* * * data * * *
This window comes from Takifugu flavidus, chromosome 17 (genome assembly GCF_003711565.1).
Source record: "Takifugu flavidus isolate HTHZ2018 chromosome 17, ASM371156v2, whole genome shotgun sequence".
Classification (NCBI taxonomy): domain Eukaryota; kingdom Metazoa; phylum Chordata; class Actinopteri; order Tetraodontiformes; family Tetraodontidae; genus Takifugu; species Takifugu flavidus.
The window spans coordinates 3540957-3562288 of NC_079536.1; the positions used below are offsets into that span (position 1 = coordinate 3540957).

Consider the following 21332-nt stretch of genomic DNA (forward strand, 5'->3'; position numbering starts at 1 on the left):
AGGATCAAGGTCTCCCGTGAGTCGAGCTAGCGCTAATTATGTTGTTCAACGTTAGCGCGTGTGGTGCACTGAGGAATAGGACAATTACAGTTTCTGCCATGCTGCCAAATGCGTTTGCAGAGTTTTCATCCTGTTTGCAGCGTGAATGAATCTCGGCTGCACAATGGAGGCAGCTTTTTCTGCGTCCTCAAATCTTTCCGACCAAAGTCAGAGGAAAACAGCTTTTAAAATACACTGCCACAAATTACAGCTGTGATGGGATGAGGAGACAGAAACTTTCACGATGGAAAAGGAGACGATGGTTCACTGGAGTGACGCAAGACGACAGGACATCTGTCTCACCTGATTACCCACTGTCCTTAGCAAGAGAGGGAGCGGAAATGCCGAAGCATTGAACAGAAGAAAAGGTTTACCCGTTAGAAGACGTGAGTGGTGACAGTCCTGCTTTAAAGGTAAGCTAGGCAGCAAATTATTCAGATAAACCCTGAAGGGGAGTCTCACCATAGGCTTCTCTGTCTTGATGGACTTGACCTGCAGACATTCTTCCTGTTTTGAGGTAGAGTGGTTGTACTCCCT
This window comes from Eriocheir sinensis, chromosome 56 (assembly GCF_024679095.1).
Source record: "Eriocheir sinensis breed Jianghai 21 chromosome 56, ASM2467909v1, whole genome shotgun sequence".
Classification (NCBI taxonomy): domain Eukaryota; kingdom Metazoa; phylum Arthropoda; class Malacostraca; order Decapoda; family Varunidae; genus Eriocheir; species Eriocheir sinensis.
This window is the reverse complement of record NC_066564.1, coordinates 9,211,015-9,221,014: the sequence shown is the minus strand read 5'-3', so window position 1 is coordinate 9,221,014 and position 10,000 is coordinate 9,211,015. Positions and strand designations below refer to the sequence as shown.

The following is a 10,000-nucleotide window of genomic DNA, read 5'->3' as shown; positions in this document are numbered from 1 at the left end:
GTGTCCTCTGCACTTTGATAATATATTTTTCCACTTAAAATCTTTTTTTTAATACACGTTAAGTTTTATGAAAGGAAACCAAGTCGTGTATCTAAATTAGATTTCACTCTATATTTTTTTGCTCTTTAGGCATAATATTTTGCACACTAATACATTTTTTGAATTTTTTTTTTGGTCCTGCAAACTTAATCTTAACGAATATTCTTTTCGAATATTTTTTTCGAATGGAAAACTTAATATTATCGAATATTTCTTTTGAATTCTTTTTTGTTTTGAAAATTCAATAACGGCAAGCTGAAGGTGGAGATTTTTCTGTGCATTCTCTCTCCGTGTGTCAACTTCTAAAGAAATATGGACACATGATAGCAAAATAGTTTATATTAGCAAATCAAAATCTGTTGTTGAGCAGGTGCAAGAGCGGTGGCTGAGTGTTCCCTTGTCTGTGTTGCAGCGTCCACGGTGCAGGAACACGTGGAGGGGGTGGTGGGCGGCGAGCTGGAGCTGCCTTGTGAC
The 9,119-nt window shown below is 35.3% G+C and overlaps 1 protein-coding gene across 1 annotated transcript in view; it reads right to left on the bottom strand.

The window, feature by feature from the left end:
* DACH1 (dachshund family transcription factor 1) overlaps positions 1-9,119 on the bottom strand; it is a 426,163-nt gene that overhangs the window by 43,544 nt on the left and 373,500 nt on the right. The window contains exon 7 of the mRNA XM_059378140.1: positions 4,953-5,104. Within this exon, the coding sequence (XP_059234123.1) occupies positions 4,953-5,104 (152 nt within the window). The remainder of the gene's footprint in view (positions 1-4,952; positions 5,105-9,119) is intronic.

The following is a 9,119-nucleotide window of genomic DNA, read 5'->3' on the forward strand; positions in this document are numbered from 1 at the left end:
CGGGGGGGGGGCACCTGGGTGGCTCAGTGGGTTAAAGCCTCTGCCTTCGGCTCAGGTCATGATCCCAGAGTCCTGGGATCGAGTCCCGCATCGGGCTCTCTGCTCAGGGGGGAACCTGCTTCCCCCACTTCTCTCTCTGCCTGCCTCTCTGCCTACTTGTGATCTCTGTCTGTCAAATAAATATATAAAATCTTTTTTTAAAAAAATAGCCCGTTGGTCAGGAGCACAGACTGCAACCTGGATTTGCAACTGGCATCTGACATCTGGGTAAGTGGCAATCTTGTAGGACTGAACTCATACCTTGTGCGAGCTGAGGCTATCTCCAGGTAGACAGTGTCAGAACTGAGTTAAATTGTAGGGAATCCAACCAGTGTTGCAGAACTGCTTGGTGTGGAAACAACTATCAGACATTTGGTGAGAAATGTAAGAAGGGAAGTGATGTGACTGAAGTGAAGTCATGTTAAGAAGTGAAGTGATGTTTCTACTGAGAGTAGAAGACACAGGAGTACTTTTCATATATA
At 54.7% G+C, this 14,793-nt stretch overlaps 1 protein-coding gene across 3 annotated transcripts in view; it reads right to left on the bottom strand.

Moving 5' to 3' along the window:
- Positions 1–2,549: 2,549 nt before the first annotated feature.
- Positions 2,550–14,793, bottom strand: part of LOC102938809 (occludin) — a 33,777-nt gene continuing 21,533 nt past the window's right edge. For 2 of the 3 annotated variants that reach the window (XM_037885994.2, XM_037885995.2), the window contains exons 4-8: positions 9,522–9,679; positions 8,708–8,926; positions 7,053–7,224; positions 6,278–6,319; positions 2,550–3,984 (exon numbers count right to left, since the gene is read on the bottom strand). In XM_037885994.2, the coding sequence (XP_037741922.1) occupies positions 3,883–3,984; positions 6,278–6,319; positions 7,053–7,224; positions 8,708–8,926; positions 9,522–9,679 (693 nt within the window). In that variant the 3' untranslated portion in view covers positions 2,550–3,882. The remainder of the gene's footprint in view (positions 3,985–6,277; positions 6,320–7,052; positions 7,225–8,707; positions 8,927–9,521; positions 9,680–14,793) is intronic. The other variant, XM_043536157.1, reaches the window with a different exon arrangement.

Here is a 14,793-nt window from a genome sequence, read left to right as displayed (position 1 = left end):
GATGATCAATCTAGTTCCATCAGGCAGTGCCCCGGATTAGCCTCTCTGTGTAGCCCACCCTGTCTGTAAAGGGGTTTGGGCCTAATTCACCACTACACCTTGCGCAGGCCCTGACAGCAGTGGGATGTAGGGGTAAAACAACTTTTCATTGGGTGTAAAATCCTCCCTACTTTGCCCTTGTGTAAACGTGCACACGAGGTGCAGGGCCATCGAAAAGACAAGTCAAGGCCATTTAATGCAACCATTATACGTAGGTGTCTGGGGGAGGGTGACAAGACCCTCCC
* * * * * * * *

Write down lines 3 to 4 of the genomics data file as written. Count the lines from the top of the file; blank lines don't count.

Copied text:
Classification (NCBI taxonomy): domain Eukaryota; kingdom Metazoa; phylum Chordata; class Actinopteri; order Tetraodontiformes; family Tetraodontidae; genus Takifugu; species Takifugu flavidus.
The window spans coordinates 3540957-3562288 of NC_079536.1; the positions used below are offsets into that span (position 1 = coordinate 3540957).